Fully Vaccinated: Do's and Don'ts

Fully Vaccinated: Do's and Don'ts

Vaccine supply and distribution continue to increase. That means more people have been or are in the process of getting vaccinated. Many are wondering what changes after they're fully vaccinated - what should they do and not do?

The COVID-19 vaccines are highly effective, which is good for preventing disease and severe illness. However, it still remains unclear if those vaccinated can transmit the disease to those who are not vaccinated. In addition, we are still learning how effective the vaccine is against variants of the virus. It's important to keep up with the preventive measures we have all been practicing during the pandemic. Getting vaccinated doesn’t yet mean a return to pre-pandemic ways. 

For those who have been fully vaccinated, there are some things you can do more safely. The CDC has come out with guidance for things people can do if they are fully vaccinated. This should change/evolve as more people continue to get vaccinated.

What's changed if you've been vaccinated

Guidance for the general public.

  • You can gather indoors with fully vaccinated people without wearing a mask.
  • You can gather indoors with unvaccinated people from one other household (for example, visiting with relatives who all live together) without masks, unless any of those people or anyone they live with has an increased risk for severe illness from COVID-19.
  • If you’ve been around someone who has COVID-19, you do not need to stay away from others or get tested unless you have symptoms. (However, if you live in a congregate setting and are around someone who has COVID-19, you should still stay away from others for 14 days and get tested, even if you don’t have symptoms).

It's important to note that having had COVID-19 and having recovered is not the same thing as being fully vaccinated. The above guidelines apply to those who have been fully vaccinated.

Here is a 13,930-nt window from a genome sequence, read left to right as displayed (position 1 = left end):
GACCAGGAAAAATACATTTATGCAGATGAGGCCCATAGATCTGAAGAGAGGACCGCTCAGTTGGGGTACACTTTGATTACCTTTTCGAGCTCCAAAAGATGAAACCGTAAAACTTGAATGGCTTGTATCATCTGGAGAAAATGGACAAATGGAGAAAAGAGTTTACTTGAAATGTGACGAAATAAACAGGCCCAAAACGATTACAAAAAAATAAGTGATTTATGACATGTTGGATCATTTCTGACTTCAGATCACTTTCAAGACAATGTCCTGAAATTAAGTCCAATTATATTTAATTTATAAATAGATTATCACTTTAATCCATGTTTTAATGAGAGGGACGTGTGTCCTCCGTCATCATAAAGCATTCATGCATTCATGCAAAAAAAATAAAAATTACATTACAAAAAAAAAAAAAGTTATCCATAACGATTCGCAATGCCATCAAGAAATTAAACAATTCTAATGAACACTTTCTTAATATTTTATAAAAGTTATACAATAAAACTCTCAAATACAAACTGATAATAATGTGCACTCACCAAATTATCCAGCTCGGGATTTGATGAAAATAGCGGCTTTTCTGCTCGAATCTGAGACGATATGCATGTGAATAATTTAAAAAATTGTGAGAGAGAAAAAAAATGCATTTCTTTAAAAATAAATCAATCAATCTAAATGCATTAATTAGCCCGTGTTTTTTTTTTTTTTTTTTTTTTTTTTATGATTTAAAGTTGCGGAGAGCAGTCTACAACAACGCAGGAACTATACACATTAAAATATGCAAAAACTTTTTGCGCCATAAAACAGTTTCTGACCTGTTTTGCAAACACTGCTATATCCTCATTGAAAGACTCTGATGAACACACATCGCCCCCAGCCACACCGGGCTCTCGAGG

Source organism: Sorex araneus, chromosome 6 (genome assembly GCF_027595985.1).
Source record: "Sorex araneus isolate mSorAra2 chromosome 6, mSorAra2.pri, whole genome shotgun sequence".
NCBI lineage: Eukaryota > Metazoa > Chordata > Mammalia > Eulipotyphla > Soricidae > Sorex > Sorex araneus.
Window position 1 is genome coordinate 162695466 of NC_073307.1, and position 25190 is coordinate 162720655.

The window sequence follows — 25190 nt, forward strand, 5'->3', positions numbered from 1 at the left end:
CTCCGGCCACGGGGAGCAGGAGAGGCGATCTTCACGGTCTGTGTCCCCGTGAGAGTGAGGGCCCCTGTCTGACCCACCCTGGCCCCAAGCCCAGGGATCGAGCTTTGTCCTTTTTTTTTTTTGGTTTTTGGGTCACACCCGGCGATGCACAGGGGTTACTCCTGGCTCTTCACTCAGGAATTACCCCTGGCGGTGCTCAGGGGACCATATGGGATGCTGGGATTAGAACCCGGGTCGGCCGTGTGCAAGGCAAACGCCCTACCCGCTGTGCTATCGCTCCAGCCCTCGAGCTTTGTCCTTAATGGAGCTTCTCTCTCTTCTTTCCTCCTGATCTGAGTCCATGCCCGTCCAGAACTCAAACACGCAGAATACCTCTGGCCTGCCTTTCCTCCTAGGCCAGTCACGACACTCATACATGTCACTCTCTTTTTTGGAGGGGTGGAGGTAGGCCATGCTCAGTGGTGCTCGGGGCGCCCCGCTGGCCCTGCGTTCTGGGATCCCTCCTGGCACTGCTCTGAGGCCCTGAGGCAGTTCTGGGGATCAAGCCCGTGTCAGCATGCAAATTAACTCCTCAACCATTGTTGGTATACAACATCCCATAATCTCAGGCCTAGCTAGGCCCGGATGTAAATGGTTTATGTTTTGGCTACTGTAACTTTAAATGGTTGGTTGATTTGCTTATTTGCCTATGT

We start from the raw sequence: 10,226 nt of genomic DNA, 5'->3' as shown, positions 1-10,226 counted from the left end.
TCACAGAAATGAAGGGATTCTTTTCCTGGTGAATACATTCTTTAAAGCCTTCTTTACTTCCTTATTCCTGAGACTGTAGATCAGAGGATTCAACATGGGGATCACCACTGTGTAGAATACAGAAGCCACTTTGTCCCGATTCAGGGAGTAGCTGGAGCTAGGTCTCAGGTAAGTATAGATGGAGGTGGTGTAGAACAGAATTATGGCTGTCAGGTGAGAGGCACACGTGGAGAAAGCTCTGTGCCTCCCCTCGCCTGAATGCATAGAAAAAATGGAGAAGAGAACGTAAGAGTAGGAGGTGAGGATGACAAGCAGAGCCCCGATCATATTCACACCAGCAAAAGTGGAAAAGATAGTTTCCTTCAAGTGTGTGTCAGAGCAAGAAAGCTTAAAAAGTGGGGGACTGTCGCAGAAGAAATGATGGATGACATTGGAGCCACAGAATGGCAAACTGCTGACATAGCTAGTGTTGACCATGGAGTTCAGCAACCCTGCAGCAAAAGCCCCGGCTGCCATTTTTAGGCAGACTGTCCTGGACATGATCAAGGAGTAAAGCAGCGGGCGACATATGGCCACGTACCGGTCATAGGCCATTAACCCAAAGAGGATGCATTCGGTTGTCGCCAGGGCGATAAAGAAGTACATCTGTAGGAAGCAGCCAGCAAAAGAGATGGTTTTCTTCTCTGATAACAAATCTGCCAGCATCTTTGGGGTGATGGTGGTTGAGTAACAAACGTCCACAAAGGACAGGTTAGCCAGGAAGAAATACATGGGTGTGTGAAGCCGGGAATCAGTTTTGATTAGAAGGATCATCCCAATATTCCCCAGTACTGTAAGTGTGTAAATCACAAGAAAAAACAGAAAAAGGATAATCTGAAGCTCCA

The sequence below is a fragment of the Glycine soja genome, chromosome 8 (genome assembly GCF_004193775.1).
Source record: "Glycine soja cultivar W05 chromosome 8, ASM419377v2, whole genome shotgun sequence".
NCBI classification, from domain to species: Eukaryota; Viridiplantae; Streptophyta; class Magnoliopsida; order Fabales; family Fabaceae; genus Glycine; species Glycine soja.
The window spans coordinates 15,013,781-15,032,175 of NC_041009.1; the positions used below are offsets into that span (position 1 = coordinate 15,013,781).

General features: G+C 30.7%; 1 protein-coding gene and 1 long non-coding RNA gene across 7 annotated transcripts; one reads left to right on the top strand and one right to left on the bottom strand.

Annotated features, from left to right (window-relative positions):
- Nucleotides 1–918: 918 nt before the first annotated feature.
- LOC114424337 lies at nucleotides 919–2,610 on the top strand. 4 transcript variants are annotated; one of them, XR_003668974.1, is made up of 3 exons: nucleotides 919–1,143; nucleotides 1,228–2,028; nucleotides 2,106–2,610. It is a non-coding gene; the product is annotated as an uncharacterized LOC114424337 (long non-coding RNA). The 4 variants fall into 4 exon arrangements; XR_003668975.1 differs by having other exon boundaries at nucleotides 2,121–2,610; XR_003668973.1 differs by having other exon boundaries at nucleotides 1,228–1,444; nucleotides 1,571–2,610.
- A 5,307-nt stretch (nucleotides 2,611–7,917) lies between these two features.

Post-vaccine life: Explained (Part 1)

What's changed if you live in congregate living

Including on-campus housing.

The guidelines for the general population (to the left) do not currently apply to those living in congregate housing, including students living in on-campus housing. Even if you have been vaccinated you should still continue to:

  • Follow local public health ordinances such as wearing a face-covering or physical distancing and continue washing hands frequently. (If you live on campus, you should wear a face covering that covers both the nose and mouth unless you are inside your room, brushing your teeth, taking a shower, or eating).
  • Self-sequester for ten days when you move in or when you return from a trip. You may also still be asked to self-sequester if you have been exposed to someone with COVID-19 or are directed to do so by UHS.
  • Only interact with others within your residential household grouping when indoors.

What hasn't changed if you've been vaccinated

Guidance for now.

  • You should still take steps to protect yourself and others in many situations, like wearing a mask, staying at least 6 feet apart, and avoiding crowds, gatherings, and poorly-ventilated spaces. Take these precautions whenever you are:

  • You should still avoid medium or large-sized gatherings.
  • You will still need to follow the guidance at your workplace.